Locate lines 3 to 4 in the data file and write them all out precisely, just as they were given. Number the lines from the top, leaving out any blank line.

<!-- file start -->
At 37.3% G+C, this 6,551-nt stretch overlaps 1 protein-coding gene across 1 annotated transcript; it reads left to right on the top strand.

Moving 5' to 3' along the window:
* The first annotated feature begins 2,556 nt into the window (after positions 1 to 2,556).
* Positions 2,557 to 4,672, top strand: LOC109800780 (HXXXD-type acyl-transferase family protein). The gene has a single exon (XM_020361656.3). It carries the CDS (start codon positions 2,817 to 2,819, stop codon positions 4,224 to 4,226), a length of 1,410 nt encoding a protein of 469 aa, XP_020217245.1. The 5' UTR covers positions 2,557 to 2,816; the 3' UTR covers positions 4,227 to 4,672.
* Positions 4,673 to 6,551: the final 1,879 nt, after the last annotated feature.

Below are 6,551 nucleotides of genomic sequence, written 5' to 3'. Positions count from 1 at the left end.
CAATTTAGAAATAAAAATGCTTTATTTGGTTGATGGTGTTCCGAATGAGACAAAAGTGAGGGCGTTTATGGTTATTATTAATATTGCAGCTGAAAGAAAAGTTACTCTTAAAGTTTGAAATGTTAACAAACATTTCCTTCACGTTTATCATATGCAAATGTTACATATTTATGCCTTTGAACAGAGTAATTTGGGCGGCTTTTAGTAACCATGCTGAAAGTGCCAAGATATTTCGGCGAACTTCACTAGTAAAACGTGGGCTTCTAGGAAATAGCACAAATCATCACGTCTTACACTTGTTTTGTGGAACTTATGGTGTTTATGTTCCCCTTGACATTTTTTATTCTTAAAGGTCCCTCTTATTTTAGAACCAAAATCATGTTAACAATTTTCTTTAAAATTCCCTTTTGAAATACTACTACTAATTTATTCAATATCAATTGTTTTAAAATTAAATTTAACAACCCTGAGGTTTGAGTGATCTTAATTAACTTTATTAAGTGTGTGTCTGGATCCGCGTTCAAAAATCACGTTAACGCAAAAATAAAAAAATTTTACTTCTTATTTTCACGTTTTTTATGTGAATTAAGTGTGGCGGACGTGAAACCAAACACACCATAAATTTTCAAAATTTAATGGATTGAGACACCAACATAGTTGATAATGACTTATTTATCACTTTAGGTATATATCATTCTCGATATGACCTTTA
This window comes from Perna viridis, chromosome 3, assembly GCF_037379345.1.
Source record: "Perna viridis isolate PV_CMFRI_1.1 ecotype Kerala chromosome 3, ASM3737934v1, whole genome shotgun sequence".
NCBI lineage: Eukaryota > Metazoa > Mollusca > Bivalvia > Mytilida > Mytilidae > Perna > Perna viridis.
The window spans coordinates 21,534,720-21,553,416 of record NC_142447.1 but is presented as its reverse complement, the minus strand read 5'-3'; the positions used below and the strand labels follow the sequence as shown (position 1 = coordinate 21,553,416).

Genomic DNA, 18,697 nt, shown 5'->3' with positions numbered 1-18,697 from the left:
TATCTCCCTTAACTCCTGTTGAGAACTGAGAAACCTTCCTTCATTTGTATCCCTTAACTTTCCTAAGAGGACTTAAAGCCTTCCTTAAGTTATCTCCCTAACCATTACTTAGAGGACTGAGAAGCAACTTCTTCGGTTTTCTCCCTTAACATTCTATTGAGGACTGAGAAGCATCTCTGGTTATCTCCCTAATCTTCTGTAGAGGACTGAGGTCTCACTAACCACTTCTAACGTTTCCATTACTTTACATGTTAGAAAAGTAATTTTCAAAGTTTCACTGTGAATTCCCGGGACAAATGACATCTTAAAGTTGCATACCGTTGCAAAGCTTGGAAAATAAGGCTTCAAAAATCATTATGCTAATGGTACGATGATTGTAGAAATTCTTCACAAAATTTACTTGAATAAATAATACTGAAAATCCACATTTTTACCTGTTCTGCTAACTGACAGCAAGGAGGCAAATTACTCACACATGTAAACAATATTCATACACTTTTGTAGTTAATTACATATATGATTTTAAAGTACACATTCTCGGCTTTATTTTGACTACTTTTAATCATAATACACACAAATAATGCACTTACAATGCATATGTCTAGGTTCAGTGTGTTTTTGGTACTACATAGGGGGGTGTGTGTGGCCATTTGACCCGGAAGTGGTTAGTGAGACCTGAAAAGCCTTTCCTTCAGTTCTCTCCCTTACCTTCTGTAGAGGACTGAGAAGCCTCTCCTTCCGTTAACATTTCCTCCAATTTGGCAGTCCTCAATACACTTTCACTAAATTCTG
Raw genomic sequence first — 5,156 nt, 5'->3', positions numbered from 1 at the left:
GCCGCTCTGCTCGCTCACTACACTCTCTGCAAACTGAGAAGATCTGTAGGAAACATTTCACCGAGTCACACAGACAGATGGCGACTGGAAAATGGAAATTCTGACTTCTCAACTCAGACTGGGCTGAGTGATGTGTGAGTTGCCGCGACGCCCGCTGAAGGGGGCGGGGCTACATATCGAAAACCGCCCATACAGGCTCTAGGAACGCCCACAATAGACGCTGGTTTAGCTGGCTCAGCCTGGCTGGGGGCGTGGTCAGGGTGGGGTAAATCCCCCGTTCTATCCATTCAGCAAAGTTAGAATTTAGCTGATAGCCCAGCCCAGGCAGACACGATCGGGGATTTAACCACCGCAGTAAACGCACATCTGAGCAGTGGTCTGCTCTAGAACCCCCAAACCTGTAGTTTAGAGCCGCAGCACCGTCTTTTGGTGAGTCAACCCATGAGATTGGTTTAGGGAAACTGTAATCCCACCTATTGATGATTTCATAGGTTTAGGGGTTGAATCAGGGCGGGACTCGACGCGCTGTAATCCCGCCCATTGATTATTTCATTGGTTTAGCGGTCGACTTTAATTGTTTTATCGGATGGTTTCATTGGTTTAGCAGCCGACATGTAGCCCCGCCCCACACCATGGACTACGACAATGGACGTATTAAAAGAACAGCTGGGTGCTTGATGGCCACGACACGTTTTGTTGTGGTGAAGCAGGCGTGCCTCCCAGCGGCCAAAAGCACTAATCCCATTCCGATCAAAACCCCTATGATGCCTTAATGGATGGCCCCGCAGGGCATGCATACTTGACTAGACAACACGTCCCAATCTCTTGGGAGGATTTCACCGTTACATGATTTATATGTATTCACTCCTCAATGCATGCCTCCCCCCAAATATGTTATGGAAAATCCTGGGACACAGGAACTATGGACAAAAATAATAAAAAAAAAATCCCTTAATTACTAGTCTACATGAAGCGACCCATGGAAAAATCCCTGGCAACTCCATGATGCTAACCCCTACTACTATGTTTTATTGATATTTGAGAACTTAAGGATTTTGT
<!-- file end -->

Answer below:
* The first annotated feature begins 2,556 nt into the window (after positions 1 to 2,556).
* Positions 2,557 to 4,672, top strand: LOC109800780 (HXXXD-type acyl-transferase family protein). The gene has a single exon (XM_020361656.3). It carries the CDS (start codon positions 2,817 to 2,819, stop codon positions 4,224 to 4,226), a length of 1,410 nt encoding a protein of 469 aa, XP_020217245.1. The 5' UTR covers positions 2,557 to 2,816; the 3' UTR covers positions 4,227 to 4,672.